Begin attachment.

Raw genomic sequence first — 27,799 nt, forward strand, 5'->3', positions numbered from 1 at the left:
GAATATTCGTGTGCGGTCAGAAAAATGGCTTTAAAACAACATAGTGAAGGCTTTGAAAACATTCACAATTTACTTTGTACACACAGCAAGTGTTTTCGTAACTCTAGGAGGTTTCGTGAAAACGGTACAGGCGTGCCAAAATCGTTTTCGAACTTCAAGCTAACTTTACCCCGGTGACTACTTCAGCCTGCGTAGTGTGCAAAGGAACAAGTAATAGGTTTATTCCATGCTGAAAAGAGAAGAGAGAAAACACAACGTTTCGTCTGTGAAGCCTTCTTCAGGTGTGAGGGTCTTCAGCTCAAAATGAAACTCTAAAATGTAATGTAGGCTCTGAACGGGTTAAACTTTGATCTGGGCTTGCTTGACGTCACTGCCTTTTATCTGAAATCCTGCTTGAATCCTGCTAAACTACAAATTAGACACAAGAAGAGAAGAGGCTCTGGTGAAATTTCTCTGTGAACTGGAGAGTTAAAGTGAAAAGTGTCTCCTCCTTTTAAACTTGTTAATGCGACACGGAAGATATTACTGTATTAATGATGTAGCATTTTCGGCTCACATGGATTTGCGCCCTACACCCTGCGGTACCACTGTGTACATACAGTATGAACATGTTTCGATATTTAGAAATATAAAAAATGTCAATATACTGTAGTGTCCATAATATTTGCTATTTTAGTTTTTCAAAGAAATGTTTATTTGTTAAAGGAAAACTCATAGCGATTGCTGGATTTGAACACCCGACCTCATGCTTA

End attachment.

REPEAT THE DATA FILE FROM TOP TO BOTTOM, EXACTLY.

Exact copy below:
Raw genomic sequence first — 27,799 nt, forward strand, 5'->3', positions numbered from 1 at the left:
GAATATTCGTGTGCGGTCAGAAAAATGGCTTTAAAACAACATAGTGAAGGCTTTGAAAACATTCACAATTTACTTTGTACACACAGCAAGTGTTTTCGTAACTCTAGGAGGTTTCGTGAAAACGGTACAGGCGTGCCAAAATCGTTTTCGAACTTCAAGCTAACTTTACCCCGGTGACTACTTCAGCCTGCGTAGTGTGCAAAGGAACAAGTAATAGGTTTATTCCATGCTGAAAAGAGAAGAGAGAAAACACAACGTTTCGTCTGTGAAGCCTTCTTCAGGTGTGAGGGTCTTCAGCTCAAAATGAAACTCTAAAATGTAATGTAGGCTCTGAACGGGTTAAACTTTGATCTGGGCTTGCTTGACGTCACTGCCTTTTATCTGAAATCCTGCTTGAATCCTGCTAAACTACAAATTAGACACAAGAAGAGAAGAGGCTCTGGTGAAATTTCTCTGTGAACTGGAGAGTTAAAGTGAAAAGTGTCTCCTCCTTTTAAACTTGTTAATGCGACACGGAAGATATTACTGTATTAATGATGTAGCATTTTCGGCTCACATGGATTTGCGCCCTACACCCTGCGGTACCACTGTGTACATACAGTATGAACATGTTTCGATATTTAGAAATATAAAAAATGTCAATATACTGTAGTGTCCATAATATTTGCTATTTTAGTTTTTCAAAGAAATGTTTATTTGTTAAAGGAAAACTCATAGCGATTGCTGGATTTGAACACCCGACCTCATGCTTA